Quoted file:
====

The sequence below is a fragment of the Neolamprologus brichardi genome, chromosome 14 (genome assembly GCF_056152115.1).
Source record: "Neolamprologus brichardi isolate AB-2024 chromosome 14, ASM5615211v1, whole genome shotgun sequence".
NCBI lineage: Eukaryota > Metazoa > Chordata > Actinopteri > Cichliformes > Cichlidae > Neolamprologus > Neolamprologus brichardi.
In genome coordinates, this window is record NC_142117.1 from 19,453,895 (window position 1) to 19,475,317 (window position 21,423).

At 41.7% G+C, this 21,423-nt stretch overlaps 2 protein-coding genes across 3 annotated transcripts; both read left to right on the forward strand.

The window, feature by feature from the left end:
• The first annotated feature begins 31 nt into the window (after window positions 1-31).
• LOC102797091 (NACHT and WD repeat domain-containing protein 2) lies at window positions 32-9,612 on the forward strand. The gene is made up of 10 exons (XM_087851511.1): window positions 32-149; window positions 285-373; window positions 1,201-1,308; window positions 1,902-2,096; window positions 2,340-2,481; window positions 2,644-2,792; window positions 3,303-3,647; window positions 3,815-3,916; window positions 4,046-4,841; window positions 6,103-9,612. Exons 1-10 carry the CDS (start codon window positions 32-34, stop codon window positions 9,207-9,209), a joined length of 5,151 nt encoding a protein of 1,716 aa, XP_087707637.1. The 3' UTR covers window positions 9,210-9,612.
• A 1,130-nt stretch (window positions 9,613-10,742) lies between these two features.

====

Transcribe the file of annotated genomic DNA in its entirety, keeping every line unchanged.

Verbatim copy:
The sequence below is a fragment of the Neolamprologus brichardi genome, chromosome 14 (genome assembly GCF_056152115.1).
Source record: "Neolamprologus brichardi isolate AB-2024 chromosome 14, ASM5615211v1, whole genome shotgun sequence".
NCBI lineage: Eukaryota > Metazoa > Chordata > Actinopteri > Cichliformes > Cichlidae > Neolamprologus > Neolamprologus brichardi.
In genome coordinates, this window is record NC_142117.1 from 19,453,895 (window position 1) to 19,475,317 (window position 21,423).

At 41.7% G+C, this 21,423-nt stretch overlaps 2 protein-coding genes across 3 annotated transcripts; both read left to right on the forward strand.

The window, feature by feature from the left end:
• The first annotated feature begins 31 nt into the window (after window positions 1-31).
• LOC102797091 (NACHT and WD repeat domain-containing protein 2) lies at window positions 32-9,612 on the forward strand. The gene is made up of 10 exons (XM_087851511.1): window positions 32-149; window positions 285-373; window positions 1,201-1,308; window positions 1,902-2,096; window positions 2,340-2,481; window positions 2,644-2,792; window positions 3,303-3,647; window positions 3,815-3,916; window positions 4,046-4,841; window positions 6,103-9,612. Exons 1-10 carry the CDS (start codon window positions 32-34, stop codon window positions 9,207-9,209), a joined length of 5,151 nt encoding a protein of 1,716 aa, XP_087707637.1. The 3' UTR covers window positions 9,210-9,612.
• A 1,130-nt stretch (window positions 9,613-10,742) lies between these two features.